1. Paper Copy: The employee could print and file public record emails in a typical paper file system. However, this method has a number of disadvantages such as cost of printing, the limitations of an electronic search, and the problems associated with re-transmitting the public record electronically. This is not the preferred choice.
  2. Save Messages and Attachments to the Hard Drive: Utilizing the Save As command in email allows an employee to save a copy of the email to their hard drive in a text-based file. The advantages to this method are that the email is readable by many different software programs (not email system dependent) and can be easily re-transmitted electronically. You also retain the email header information telling who sent the email at what time and date. This is the preferred method since it maintains the email electronically and the public record is not dependent on access through an email system.

All three of these methods will require the employee to develop a storage system that addresses the retention of email and its ultimate deletion upon obsolescence. Whether the employee chooses to utilize the paper, archiving, or save as method, they will have to develop a folder system that allows them to track public records retention. One possibility may be to organize the folders based on fiscal years with the general categories as subfolders.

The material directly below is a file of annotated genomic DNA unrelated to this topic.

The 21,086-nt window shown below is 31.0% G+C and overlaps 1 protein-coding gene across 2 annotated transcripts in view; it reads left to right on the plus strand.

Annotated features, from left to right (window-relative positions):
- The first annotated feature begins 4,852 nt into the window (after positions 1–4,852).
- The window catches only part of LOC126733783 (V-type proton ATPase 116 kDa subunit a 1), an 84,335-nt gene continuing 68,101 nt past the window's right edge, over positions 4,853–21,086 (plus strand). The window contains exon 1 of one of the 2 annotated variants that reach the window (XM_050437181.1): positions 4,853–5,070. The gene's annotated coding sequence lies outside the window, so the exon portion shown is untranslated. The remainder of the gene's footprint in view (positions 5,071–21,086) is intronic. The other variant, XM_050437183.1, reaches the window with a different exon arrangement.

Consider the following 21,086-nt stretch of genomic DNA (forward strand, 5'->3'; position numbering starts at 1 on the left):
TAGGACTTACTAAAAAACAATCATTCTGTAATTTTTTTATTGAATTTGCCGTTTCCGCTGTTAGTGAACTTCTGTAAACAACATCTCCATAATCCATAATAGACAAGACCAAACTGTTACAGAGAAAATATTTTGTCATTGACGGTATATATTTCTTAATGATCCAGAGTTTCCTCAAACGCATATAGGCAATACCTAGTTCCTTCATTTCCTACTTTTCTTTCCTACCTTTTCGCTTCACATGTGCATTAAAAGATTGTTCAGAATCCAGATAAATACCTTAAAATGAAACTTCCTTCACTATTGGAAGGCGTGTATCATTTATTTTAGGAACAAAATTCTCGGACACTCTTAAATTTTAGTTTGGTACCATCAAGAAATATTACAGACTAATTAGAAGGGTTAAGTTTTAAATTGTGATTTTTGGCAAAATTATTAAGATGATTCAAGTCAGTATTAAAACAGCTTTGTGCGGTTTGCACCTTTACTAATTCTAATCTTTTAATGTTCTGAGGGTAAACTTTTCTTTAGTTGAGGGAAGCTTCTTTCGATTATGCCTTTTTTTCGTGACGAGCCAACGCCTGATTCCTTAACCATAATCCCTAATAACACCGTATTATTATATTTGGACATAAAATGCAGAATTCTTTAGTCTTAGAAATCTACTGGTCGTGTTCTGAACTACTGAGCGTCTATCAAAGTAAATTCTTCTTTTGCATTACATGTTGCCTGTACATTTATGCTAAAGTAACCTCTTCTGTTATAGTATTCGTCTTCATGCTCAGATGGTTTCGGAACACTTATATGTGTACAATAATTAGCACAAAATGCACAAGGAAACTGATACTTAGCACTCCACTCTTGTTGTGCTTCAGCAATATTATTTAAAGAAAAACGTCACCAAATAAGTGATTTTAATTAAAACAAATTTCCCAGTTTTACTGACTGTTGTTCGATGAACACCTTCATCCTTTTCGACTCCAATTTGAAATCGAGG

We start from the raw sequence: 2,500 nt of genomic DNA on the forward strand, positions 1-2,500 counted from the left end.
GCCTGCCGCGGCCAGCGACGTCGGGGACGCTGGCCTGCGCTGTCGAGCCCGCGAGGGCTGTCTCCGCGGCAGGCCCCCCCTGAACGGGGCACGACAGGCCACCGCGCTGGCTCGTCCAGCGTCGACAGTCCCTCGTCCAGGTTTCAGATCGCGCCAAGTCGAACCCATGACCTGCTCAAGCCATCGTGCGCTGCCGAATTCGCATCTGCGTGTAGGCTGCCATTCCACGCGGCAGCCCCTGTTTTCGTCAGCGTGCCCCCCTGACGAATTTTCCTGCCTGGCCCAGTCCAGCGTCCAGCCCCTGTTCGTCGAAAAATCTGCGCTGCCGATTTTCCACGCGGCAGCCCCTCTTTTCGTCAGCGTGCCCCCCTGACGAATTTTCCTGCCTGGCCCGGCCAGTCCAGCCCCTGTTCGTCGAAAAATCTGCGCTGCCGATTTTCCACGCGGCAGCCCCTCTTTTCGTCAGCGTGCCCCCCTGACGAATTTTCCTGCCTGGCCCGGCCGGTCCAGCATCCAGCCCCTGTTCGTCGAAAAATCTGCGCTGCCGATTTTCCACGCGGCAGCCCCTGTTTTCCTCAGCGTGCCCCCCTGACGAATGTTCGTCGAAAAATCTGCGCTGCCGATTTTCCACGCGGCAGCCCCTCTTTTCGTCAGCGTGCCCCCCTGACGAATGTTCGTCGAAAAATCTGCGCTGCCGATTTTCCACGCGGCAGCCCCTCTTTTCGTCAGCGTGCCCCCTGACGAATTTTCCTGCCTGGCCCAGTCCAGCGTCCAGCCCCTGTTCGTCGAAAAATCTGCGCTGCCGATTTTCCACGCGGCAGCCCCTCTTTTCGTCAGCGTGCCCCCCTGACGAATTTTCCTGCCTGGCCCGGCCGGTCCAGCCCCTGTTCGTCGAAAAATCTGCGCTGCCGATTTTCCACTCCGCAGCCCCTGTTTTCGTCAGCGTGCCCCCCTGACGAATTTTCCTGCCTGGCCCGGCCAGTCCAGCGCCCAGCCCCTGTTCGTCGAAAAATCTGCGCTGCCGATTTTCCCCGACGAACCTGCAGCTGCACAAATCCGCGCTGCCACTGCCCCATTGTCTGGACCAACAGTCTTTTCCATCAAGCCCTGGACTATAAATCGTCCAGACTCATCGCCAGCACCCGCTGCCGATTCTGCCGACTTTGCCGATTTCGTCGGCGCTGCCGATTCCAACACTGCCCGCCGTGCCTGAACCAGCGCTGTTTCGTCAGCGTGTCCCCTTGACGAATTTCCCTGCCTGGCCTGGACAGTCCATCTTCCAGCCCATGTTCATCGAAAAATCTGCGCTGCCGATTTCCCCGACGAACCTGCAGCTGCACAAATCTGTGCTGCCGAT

The employee then simply deletes the General Correspondence folder at the end of fiscal year 2008_9 since its retention is only 1 year. The Administrative and Fiscal Correspondence folders would be deleted at the end of fiscal year 2011_12 since their retention is 4 years. This is only an example of the many folder structures that could be used to track public record retention.

Information Technology Department Responsibility

The Information Technology (IT) department is responsible for performing daily backups of employee accounts residing on the cloud vendor’s email and shared file service. However, these are not done for archival purposes or to meet the requirements of the Public Records Act, but as a safety measure in case of system failure or unlawful tampering (“hacking”). The IT Department is not the legal custodian of messages that may be included in such back up files. Southeastern Community College’s email servers are provided to facilitate the delivery of email and not for the purpose of retaining public records. The legal responsibility for retaining email that constitutes public record rests with the legal custodian, which is the employee.

The IT department maintains 30 days of incremental backups as per standard practices.

Supervisor’s Responsibility

If the legal custodian of the email leaves employment, it is the responsibility of the employee’s supervisor to ensure that all email that constitutes a public record is retained or disposed of in compliance with the retention schedule approved by the State Division of Archives and History. The supervisor should ensure that such action is taken before the email account is deleted and the employee’s computer is imaged.

Reviewed and Last Updated on October 19, 2020.